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Sara Turmel

Reflection Essay 2/7/2017

Feyerabend claims that science is a religion. While I do not think science is necessarily a

religion itself, I do think some people treat it as one. In many ways we teach that science is the

ultimate truth and that it can save us, and in that case science can become a god. One example of

this is our teaching on evolution. In a push back against religion and misconception, I think some

science teachers teach evolution as an absolute truth. In the biology class I observe, there was no

mention of religion and why some do and do not agree with evolution. I think it is a great

disservice to the students, because without acknowledging what other ways of knowing exist, it

is hard to teach students about the nature of science. I think we should discuss why science says

what it does and how science is different from art, religion, math, history, etc. Students are

unlikely to change their mind about evolution if their current framework of thinking is not


Feyerabend makes an interesting point about Kuhn's work. He asks if normal science

ever really happens. Kuhn himself says that normal science changes with the paradigm (2012,

p.103). Therefore, can we really define normal science? I think in schools we teach in a way that

is similar to Kuhns perspectives. Students learn about some of the major revolutions of the past.

Most of our teaching is focused on using the current paradigm, i.e. normal science. We seldom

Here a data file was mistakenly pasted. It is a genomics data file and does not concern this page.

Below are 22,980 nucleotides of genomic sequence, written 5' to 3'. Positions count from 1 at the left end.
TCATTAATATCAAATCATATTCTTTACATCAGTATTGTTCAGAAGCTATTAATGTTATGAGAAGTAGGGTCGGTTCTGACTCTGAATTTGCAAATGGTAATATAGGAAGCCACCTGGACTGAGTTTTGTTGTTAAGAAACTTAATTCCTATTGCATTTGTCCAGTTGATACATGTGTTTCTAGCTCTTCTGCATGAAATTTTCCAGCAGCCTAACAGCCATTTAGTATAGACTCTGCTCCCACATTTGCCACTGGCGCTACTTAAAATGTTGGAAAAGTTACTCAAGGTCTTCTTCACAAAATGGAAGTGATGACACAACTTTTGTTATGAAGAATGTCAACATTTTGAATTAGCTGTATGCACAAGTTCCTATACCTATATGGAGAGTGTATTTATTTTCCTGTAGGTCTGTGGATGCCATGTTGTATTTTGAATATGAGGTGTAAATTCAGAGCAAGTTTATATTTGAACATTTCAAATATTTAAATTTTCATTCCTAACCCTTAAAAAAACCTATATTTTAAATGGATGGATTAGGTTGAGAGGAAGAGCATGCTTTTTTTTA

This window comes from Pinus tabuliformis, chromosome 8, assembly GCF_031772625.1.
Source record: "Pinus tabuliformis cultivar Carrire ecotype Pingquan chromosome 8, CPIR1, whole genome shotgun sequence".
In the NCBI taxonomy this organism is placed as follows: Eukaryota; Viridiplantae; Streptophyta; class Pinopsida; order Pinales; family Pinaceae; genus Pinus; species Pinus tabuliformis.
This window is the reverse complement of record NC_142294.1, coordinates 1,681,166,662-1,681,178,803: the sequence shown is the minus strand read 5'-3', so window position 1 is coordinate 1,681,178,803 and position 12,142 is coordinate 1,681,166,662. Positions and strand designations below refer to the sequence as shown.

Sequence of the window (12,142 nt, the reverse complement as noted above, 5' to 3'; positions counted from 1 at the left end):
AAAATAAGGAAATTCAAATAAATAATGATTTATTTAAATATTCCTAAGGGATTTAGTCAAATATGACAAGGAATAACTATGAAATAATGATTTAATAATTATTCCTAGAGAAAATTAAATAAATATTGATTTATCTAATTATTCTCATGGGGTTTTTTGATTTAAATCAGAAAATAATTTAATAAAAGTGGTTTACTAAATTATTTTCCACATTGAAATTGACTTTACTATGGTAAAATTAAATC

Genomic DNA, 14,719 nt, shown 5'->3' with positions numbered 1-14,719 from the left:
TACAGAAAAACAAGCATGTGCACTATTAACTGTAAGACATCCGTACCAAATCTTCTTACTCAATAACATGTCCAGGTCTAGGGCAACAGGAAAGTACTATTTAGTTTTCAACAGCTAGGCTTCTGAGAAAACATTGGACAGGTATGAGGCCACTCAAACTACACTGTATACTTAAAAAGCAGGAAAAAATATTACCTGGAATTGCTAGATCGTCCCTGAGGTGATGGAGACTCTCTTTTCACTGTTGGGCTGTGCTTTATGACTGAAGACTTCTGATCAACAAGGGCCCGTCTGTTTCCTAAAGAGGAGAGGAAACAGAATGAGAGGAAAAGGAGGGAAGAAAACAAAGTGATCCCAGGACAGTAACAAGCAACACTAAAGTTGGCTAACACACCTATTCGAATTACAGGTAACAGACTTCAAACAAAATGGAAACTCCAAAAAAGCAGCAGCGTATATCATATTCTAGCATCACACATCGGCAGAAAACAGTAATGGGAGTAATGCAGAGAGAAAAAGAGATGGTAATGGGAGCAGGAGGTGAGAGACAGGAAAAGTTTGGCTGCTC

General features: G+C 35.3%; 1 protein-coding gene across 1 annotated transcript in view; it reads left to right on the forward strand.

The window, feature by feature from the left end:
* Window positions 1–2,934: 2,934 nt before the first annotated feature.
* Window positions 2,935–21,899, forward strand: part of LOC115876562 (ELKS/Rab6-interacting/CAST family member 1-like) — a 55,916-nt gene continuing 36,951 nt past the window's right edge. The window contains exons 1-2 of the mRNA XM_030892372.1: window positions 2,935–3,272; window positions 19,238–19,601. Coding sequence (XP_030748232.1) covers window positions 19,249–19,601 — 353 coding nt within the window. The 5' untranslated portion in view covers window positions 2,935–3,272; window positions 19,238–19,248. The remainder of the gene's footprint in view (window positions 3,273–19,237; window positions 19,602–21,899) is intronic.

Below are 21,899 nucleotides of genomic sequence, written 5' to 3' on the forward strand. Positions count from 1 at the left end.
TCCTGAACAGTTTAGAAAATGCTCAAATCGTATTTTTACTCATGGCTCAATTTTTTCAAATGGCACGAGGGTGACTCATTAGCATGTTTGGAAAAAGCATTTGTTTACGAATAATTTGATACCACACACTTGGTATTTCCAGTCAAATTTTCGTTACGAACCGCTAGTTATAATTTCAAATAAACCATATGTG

discuss why the paradigm is what it is and what effects that has on the scientific community.

Feyerabend criticizes Popper, saying that, Applied resolutely, Popperian criteria would

eliminate science without replacing it by anything comparable, (Feyerabend, p.59).

Revolutionary science is not usually falsifiable because one cannot always fathom the scenario

that can falsify it. I think that is difficult for someone to imagine in complex matters something

unexplained by the best theory at hand. It is often difficult enough just to understand what the
Sara Turmel

theory really says and means. I do think that falsifiability is addressed in science education.

When we emphasize experimental methods to our students, we teach that science is made up of

testable ideas that can be shown to be wrong.

Feyerabend criticizes education for essentially brainwashing students. Feyerabend writes,

There is no attempt to waken the critical abilities of the pupil so that he may be able to see

things in perspective, (Feyerabend, p.56). I do think this is beginning to change some. In the

Next Generation Science Standards (NGSS), the nature of science is a key component, as

included in Appendix H. These standards put science into perspective. For example, in Appendix

H it says, Science is a Way of Knowing (Appendix H). This opens the door for students to

think critically about why science is a privileged way of knowing in our society.
Sara Turmel

Works Cited

APPENDIX H Understanding the Scientific Enterprise: The Nature of Science in

the Next Generation Science Standards. April, 2013.

Kuhn, T. S. (2012). The Structure of Scientific Revolutions (Vol. 4). Chicago: The

University of Chicago Press.

Feyerabend, P. How to Defend Society against Science.